In this Explore recipe, you'll learn how you can take custom numeric fields in Explore (that are stored as metrics) and convert them into attributes with which you can slice another metric. Additionally, you'll learn how to do a reverse action to convert a text field attribute into a metric.
For more information about custom fields, see Adding custom fields to your tickets and support request form and Reporting with custom fields.
This recipe contains the following sections:
- What you'll need
- Converting a numeric field metric into an attribute
- Converting a numeric field attribute into a metric
What you'll need
Skill level: Intermediate
Time required: 15 minutes
- Zendesk Explore Professional or Enterprise
- Editor or Admin permissions (see Giving agents access to Explore)
- Ticket data in Zendesk Support
- Some experience creating reports with Explore
- At least one custom numeric ticket field (see Adding custom fields to your tickets and support)
Converting a numeric field metric into an attribute
In this first example, you've set up a custom numeric ticket field in Support named Product code that contains a numeric code value for the associated product. Explore stores this as a metric named Product code. You want to produce a report showing all of your tickets and their associated product code. Because both the product codes and the number of tickets are both stored as metrics, this is not possible without doing some more work. In this example, you'll create a few calculated attributes that can be used to accomplish the required goals.
To create a standard calculated attribute using the product code metric
- In Explore, create a standard calculated attribute using the following formula:
VALUE(Product code)Tip: If you're working in a language other than English, read this article to help you enter Explore formulas in your language.
- Name the attribute Product code attribute and save it.
You can now use this attribute to test product code values in your Explore reports. This example shows a column chart displaying how many of which product codes are associated with each ticket.
Additionally, you can revise the standard calculated attribute formula to further refine the product code results (for example, you might want to use the attribute as a filter). This formula returns one of the following values:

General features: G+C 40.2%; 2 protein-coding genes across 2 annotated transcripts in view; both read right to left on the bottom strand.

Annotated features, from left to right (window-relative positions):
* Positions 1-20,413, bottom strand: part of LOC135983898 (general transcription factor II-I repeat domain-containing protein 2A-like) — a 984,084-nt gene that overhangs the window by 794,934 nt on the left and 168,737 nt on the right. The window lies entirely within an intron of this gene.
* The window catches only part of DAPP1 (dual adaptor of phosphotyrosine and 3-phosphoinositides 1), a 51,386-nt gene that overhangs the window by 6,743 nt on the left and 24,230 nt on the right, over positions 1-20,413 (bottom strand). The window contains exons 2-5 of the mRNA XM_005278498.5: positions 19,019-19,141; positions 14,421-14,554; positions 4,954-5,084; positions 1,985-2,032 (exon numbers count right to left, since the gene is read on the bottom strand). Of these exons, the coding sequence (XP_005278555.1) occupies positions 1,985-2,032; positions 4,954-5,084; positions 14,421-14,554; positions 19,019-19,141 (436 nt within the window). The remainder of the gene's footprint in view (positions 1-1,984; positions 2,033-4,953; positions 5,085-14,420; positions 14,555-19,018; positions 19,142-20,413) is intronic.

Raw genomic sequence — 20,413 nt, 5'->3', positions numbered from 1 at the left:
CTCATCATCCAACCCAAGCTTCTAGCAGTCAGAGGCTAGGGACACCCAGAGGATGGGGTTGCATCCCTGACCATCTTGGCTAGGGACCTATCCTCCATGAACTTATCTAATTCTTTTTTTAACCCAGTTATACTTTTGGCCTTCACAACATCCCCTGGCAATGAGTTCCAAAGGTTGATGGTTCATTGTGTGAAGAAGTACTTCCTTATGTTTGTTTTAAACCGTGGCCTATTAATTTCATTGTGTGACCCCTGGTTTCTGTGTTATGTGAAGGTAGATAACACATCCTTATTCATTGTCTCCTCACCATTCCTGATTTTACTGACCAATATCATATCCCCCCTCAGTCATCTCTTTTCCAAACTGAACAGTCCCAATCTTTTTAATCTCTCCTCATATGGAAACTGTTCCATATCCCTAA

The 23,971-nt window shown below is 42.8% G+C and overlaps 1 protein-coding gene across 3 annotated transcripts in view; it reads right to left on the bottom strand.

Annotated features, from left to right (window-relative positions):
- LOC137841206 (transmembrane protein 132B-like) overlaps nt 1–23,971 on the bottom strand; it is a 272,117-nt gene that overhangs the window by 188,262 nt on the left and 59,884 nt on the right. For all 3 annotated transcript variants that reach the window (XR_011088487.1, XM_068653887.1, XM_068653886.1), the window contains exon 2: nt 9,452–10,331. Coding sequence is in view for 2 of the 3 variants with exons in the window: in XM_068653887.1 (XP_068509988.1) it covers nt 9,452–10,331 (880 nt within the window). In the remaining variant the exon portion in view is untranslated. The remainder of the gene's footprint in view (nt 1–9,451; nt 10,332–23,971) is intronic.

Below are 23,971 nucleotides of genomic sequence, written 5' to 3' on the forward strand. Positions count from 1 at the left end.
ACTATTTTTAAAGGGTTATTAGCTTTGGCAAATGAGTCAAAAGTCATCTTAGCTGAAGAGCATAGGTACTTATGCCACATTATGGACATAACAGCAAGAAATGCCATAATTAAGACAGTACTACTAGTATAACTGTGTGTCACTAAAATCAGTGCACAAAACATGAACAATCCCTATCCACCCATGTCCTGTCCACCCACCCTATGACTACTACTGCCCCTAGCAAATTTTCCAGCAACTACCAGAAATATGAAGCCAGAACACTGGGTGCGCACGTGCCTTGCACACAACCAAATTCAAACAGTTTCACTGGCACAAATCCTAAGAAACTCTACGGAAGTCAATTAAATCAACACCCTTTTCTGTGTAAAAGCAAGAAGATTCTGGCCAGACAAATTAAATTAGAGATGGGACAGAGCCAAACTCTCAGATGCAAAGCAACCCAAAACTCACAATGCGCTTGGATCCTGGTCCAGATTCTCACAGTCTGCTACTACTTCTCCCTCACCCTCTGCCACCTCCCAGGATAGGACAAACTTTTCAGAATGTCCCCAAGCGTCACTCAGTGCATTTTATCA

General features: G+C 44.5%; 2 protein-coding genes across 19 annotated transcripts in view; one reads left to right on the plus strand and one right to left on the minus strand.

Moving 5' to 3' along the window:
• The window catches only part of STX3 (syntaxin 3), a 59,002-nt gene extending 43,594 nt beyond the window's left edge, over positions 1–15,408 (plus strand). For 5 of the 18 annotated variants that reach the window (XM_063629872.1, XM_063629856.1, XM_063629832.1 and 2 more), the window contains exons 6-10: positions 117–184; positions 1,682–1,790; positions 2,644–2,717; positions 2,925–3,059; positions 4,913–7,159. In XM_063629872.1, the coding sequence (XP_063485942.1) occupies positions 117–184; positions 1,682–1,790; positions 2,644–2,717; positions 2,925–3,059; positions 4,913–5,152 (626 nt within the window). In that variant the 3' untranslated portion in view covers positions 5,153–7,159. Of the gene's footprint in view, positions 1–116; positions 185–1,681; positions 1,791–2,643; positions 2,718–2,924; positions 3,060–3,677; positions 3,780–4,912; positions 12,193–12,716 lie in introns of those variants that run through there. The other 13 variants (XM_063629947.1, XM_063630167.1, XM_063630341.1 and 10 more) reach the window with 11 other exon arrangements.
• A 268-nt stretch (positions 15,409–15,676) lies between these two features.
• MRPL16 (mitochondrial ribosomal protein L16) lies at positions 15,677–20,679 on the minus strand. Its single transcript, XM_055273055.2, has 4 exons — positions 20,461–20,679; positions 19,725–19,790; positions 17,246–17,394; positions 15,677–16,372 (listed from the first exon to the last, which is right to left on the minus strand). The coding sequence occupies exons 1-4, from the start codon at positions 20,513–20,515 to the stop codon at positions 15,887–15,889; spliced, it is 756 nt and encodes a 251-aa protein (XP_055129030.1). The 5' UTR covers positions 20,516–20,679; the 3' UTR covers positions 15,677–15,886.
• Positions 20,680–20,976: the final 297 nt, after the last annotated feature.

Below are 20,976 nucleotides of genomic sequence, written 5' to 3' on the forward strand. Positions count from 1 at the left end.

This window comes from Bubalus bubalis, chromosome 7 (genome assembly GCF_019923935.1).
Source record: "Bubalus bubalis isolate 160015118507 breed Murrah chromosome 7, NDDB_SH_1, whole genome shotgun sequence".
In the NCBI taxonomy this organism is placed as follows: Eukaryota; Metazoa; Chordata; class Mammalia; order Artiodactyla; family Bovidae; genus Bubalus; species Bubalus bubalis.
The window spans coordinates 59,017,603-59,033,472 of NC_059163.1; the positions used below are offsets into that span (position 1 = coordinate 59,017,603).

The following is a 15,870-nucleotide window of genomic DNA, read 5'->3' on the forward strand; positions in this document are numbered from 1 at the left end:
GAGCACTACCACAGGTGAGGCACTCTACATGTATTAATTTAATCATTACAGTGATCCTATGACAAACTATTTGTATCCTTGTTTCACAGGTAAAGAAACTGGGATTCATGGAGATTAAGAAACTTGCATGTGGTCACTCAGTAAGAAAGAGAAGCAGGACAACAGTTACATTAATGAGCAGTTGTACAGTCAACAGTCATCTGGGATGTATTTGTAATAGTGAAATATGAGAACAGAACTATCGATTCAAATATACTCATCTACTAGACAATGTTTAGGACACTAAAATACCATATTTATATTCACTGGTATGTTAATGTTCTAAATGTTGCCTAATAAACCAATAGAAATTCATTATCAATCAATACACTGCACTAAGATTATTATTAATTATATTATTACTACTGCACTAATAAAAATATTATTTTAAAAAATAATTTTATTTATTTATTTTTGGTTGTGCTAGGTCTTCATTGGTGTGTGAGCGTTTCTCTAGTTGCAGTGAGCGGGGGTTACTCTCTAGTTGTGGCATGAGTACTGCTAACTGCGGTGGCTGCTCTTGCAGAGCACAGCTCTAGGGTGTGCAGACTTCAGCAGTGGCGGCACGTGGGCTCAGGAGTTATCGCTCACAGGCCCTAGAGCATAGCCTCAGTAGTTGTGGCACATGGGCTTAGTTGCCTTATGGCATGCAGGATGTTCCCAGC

- >500 if the product code is higher than 500
- 300-500 if the product code is between 300 and 500
- 0-300 if the product code is between 0 and 300
IF VALUE([Product code])>500 THEN ">500"
ELIF VALUE([Product code])<=500 AND VALUE([Product code])>300 THEN "300-500"
Converting a numeric field attribute into a metric
In this example, you’ve created a custom user drop-down ticket field in Support named Net Promoter Score which is populated with the customer’s NPS. Explore stores this value as an attribute. You now want to look at the average score for your organization. To do this, you’ll create a standard calculated metric from the Net Promoter Score attribute.
To create a standard calculated metric using the Net Promoter Score attribute
- In Explore, create a standard calculated metric using the following formula:
NUMBER([Net Promoter Score])
- Name the metric Net Promoter Score and save it.
You can now add this custom metric to the Metrics panel using the average (AVG) aggregator to see your average Net Promoter Score. You can then slice this metric by other attributes like the ticket status or ticket assignee.
I've created a dropdown ticket field in support named star rating numbers. I want to calculate the average for the values (1 to 5) of this dropdown.
When I use NUMBER([star rating numbers]) I should be able to then add it as a metric and use AVG, but unfortunately, I get an abnormal result. Am I right in thinking that adding this Metric with the AVG aggregator should return the average of the dropdown values in all tickets?
We were able to replicate this behavior and the team is now looking into the issue with this function. Thanks for raising this with us!
While we're working on a fix for this, a workaround that you can use for this kind of report is to add any date filter to the query. Here's a sample on my account:
When I add a date filter – for example, Ticket created - Date – the query is able to calculate for the actual average from the metric values.
Hello, I have tried to convert a numeric field into an attribute using the function Value and I see this error :
I created a ticket on your behalf so that we can investigate on this further within your account. Thanks!
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